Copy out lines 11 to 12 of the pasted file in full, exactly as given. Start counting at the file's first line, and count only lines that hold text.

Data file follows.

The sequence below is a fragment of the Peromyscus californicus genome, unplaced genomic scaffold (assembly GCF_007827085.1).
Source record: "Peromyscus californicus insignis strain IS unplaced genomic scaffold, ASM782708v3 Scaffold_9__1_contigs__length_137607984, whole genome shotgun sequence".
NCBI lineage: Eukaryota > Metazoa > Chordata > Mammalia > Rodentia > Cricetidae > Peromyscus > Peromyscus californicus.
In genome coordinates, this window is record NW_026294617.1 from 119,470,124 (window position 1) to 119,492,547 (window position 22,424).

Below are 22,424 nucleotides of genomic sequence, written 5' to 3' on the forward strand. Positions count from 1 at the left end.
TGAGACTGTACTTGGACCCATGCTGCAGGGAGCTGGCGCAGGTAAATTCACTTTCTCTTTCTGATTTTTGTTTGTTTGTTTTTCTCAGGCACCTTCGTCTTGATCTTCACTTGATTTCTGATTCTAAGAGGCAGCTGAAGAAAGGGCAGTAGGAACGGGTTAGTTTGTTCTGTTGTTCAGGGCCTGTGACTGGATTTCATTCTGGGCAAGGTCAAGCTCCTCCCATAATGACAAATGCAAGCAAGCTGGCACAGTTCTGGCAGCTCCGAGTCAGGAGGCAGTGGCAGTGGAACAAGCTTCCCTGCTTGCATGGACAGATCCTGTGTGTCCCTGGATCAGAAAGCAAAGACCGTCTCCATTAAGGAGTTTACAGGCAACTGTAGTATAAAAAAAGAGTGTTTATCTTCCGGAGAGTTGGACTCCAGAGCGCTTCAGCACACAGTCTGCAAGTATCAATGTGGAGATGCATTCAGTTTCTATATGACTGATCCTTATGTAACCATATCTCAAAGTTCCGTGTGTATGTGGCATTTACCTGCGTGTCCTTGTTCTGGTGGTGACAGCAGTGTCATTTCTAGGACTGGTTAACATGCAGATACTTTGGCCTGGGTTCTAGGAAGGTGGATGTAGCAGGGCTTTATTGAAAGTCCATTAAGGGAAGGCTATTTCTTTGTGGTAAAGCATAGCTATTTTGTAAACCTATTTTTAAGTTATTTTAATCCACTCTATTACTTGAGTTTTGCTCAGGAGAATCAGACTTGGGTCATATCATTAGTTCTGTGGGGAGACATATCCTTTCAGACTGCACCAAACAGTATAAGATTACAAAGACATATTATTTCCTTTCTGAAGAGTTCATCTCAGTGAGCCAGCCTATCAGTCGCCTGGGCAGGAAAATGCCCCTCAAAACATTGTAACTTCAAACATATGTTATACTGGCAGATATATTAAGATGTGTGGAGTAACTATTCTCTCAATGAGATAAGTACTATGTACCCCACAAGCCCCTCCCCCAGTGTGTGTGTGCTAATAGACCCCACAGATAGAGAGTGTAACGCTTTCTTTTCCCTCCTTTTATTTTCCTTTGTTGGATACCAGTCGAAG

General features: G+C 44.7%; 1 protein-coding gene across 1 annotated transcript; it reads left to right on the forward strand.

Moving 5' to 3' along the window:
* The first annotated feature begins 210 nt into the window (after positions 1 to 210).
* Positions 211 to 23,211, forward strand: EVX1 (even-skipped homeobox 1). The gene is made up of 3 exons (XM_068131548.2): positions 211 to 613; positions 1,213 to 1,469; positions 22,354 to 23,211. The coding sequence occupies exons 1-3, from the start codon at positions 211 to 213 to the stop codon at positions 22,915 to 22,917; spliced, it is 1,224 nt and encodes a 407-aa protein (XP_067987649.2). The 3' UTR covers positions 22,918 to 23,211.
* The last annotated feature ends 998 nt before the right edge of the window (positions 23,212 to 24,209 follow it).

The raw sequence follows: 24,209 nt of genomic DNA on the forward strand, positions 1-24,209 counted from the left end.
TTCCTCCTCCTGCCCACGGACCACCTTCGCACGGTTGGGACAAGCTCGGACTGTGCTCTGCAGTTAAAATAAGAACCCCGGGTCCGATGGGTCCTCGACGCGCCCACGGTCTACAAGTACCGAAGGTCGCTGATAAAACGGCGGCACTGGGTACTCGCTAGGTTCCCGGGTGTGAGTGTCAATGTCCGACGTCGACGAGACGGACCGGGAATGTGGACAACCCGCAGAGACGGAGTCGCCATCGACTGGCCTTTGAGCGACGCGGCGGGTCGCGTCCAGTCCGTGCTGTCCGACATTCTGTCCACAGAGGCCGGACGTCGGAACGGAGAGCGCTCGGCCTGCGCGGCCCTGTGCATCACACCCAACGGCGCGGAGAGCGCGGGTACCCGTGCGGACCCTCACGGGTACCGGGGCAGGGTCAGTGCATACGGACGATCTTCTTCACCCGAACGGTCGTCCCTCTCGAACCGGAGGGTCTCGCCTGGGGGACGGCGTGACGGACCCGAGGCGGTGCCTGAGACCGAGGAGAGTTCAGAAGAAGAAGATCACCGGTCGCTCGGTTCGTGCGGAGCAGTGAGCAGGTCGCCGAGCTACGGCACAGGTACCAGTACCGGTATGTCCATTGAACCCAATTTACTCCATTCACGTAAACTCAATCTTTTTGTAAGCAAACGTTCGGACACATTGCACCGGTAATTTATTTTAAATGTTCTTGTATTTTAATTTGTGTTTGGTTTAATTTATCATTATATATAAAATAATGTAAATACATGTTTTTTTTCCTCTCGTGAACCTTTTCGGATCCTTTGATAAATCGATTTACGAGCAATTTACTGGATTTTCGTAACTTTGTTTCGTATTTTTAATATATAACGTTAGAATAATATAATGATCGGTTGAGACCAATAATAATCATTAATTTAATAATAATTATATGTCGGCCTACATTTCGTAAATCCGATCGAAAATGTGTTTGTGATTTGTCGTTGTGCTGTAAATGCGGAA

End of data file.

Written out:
* The last annotated feature ends 998 nt before the right edge of the window (positions 23,212 to 24,209 follow it).

The raw sequence follows: 24,209 nt of genomic DNA on the forward strand, positions 1-24,209 counted from the left end.